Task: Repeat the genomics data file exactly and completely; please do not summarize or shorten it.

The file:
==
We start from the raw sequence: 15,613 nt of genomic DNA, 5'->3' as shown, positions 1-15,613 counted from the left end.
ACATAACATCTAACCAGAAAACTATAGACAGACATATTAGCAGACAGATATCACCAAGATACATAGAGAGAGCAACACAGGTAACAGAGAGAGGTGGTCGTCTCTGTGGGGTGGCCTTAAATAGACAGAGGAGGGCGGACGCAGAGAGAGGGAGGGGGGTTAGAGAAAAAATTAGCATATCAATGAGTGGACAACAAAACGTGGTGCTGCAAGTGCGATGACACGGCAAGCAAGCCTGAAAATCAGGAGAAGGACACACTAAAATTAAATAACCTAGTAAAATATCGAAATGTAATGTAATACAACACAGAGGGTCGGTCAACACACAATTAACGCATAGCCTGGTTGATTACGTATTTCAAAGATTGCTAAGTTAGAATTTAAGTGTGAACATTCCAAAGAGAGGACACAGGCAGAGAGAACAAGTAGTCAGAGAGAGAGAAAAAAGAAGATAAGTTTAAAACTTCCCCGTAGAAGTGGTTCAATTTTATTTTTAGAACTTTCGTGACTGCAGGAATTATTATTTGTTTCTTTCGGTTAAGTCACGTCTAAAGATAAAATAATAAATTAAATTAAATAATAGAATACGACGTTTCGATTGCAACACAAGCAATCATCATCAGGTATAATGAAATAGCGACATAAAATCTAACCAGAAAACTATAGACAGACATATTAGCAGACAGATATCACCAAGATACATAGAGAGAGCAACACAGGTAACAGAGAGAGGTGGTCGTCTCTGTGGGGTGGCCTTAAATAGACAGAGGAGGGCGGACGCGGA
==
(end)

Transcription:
We start from the raw sequence: 15,613 nt of genomic DNA, 5'->3' as shown, positions 1-15,613 counted from the left end.
ACATAACATCTAACCAGAAAACTATAGACAGACATATTAGCAGACAGATATCACCAAGATACATAGAGAGAGCAACACAGGTAACAGAGAGAGGTGGTCGTCTCTGTGGGGTGGCCTTAAATAGACAGAGGAGGGCGGACGCAGAGAGAGGGAGGGGGGTTAGAGAAAAAATTAGCATATCAATGAGTGGACAACAAAACGTGGTGCTGCAAGTGCGATGACACGGCAAGCAAGCCTGAAAATCAGGAGAAGGACACACTAAAATTAAATAACCTAGTAAAATATCGAAATGTAATGTAATACAACACAGAGGGTCGGTCAACACACAATTAACGCATAGCCTGGTTGATTACGTATTTCAAAGATTGCTAAGTTAGAATTTAAGTGTGAACATTCCAAAGAGAGGACACAGGCAGAGAGAACAAGTAGTCAGAGAGAGAGAAAAAAGAAGATAAGTTTAAAACTTCCCCGTAGAAGTGGTTCAATTTTATTTTTAGAACTTTCGTGACTGCAGGAATTATTATTTGTTTCTTTCGGTTAAGTCACGTCTAAAGATAAAATAATAAATTAAATTAAATAATAGAATACGACGTTTCGATTGCAACACAAGCAATCATCATCAGGTATAATGAAATAGCGACATAAAATCTAACCAGAAAACTATAGACAGACATATTAGCAGACAGATATCACCAAGATACATAGAGAGAGCAACACAGGTAACAGAGAGAGGTGGTCGTCTCTGTGGGGTGGCCTTAAATAGACAGAGGAGGGCGGACGCGGA